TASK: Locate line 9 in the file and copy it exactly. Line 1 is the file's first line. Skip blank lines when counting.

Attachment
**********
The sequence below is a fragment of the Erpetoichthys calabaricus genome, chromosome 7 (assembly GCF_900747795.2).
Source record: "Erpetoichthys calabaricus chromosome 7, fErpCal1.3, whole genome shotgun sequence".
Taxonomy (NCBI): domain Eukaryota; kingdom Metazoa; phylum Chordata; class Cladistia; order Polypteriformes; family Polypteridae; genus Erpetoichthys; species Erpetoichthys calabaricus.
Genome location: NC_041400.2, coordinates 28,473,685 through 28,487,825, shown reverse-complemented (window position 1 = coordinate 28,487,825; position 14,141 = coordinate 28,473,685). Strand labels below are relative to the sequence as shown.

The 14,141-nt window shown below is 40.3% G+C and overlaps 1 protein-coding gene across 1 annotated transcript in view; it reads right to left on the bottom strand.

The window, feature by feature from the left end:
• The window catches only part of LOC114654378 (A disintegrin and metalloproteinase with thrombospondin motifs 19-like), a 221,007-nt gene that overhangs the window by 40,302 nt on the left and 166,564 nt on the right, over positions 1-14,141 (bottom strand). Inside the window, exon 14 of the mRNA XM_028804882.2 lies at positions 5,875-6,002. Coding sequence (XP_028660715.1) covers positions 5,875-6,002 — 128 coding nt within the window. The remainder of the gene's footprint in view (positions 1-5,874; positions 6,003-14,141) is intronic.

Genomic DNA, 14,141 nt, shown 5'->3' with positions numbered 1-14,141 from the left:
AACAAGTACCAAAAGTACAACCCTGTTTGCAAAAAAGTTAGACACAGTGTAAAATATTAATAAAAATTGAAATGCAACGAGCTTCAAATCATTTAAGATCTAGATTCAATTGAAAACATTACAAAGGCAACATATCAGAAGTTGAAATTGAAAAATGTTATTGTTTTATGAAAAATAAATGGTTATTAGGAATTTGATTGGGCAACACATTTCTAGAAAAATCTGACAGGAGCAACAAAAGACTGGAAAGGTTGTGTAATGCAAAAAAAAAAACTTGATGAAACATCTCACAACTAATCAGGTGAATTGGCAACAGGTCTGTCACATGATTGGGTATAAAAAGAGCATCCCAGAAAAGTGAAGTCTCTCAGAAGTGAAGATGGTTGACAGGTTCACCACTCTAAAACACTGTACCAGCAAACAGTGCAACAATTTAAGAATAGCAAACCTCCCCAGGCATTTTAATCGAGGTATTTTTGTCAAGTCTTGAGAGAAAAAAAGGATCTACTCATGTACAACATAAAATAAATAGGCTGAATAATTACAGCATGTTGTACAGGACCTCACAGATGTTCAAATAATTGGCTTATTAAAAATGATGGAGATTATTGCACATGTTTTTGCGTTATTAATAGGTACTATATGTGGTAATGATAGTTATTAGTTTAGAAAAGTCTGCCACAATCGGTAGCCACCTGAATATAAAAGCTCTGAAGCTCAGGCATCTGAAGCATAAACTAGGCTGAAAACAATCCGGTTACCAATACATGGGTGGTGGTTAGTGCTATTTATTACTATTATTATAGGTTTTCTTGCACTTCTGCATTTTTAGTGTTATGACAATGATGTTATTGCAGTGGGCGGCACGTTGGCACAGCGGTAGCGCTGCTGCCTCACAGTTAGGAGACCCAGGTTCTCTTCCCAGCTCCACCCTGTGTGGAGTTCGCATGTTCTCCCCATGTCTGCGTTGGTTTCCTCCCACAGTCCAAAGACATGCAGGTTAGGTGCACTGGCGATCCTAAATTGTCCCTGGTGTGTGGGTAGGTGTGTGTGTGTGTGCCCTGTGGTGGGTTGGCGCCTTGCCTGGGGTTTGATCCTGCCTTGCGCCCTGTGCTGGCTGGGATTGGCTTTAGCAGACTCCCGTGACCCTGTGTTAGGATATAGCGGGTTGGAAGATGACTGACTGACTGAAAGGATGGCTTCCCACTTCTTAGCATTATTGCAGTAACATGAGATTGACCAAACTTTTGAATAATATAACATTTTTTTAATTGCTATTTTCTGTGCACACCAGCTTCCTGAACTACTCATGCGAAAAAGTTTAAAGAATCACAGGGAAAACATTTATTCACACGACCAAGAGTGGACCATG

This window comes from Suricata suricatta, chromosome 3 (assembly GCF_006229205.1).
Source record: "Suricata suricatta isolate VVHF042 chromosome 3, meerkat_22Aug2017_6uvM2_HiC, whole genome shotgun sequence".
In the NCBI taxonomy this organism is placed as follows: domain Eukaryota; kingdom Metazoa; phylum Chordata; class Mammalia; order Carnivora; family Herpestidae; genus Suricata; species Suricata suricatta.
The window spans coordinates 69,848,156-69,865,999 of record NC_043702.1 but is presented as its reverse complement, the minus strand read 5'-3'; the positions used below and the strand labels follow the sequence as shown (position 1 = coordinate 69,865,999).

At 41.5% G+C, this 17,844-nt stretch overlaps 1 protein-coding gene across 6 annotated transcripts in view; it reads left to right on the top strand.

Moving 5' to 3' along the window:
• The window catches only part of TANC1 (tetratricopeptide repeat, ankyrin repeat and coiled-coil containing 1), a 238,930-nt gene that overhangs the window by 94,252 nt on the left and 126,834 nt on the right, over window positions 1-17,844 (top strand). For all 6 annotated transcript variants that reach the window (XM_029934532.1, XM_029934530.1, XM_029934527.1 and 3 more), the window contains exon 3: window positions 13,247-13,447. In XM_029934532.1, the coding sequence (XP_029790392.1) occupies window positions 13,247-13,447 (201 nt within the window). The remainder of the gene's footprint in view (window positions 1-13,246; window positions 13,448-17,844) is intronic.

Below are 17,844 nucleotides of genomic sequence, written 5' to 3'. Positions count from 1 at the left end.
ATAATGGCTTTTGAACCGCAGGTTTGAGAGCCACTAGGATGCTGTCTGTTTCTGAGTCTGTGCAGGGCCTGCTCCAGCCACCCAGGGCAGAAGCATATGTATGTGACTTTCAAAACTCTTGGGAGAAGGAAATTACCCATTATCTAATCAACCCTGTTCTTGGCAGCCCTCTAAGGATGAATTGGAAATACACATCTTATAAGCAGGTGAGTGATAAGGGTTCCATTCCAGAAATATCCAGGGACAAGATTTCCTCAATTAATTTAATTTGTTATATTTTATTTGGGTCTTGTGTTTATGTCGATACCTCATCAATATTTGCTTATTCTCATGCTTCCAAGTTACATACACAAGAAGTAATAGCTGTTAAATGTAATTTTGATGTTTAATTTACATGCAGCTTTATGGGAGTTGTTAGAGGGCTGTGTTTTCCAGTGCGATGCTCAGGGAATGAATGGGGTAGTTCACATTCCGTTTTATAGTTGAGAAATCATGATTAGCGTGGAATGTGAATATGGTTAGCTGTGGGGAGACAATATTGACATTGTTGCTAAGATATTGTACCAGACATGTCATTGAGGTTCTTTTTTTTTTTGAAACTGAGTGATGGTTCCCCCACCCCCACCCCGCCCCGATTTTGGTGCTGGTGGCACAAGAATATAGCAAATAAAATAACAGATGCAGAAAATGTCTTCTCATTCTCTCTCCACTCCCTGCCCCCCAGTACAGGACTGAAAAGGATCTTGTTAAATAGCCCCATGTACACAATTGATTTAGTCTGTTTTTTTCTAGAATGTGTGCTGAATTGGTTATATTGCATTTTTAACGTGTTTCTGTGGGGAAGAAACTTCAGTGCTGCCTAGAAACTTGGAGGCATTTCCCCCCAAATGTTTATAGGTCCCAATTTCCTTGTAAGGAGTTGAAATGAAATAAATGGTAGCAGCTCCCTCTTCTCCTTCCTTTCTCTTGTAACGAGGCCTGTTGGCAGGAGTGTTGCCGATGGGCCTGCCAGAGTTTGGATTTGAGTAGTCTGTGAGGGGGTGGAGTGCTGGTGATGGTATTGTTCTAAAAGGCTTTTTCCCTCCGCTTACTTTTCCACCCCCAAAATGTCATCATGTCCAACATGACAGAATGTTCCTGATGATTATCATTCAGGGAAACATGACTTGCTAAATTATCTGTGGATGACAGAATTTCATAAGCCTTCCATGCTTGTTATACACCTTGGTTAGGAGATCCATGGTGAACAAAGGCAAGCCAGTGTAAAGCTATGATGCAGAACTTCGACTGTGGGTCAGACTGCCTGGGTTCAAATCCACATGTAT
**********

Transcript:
AACAAGTACCAAAAGTACAACCCTGTTTGCAAAAAAGTTAGACACAGTGTAAAATATTAATAAAAATTGAAATGCAACGAGCTTCAAATCATTTAAGATCTAGATTCAATTGAAAACATTACAAAGGCAACATATCAGAAGTTGAAATTGAAAAATGTTATTGTTTTATGAAAAATAAATGGTTATTAGGAATTTGATTGGGCAACACATTTCTAGAAAAATCTGACAGGAGCAACAAAAGACTGGAAAGGTTGTGTAATGCAAAAAAAAAAACTTGATGAAACATCTCACAACTAATCAGGTGAATTGGCAACAGGTCTGTCACATGATTGGGTATAAAAAGAGCATCCCAGAAAAGTGAAGTCTCTCAGAAGTGAAGATGGTTGACAGGTTCACCACTCTAAAACACTGTACCAGCAAACAGTGCAACAATTTAAGAATAGCAAACCTCCCCAGGCATTTTAATCGAGGTATTTTTGTCAAGTCTTGAGAGAAAAAAAGGATCTACTCATGTACAACATAAAATAAATAGGCTGAATAATTACAGCATGTTGTACAGGACCTCACAGATGTTCAAATAATTGGCTTATTAAAAATGATGGAGATTATTGCACATGTTTTTGCGTTATTAATAGGTACTATATGTGGTAATGATAGTTATTAGTTTAGAAAAGTCTGCCACAATCGGTAGCCACCTGAATATAAAAGCTCTGAAGCTCAGGCATCTGAAGCATAAACTAGGCTGAAAACAATCCGGTTACCAATACATGGGTGGTGGTTAGTGCTATTTATTACTATTATTATAGGTTTTCTTGCACTTCTGCATTTTTAGTGTTATGACAATGATGTTATTGCAGTGGGCGGCACGTTGGCACAGCGGTAGCGCTGCTGCCTCACAGTTAGGAGACCCAGGTTCTCTTCCCAGCTCCACCCTGTGTGGAGTTCGCATGTTCTCCCCATGTCTGCGTTGGTTTCCTCCCACAGTCCAAAGACATGCAGGTTAGGTGCACTGGCGATCCTAAATTGTCCCTGGTGTGTGGGTAGGTGTGTGTGTGTGTGCCCTGTGGTGGGTTGGCGCCTTGCCTGGGGTTTGATCCTGCCTTGCGCCCTGTGCTGGCTGGGATTGGCTTTAGCAGACTCCCGTGACCCTGTGTTAGGATATAGCGGGTTGGAAGATGACTGACTGACTGAAAGGATGGCTTCCCACTTCTTAGCATTATTGCAGTAACATGAGATTGACCAAACTTTTGAATAATATAACATTTTTTTAATTGCTATTTTCTGTGCACACCAGCTTCCTGAACTACTCATGCGAAAAAGTTTAAAGAATCACAGGGAAAACATTTATTCACACGACCAAGAGTGGACCATG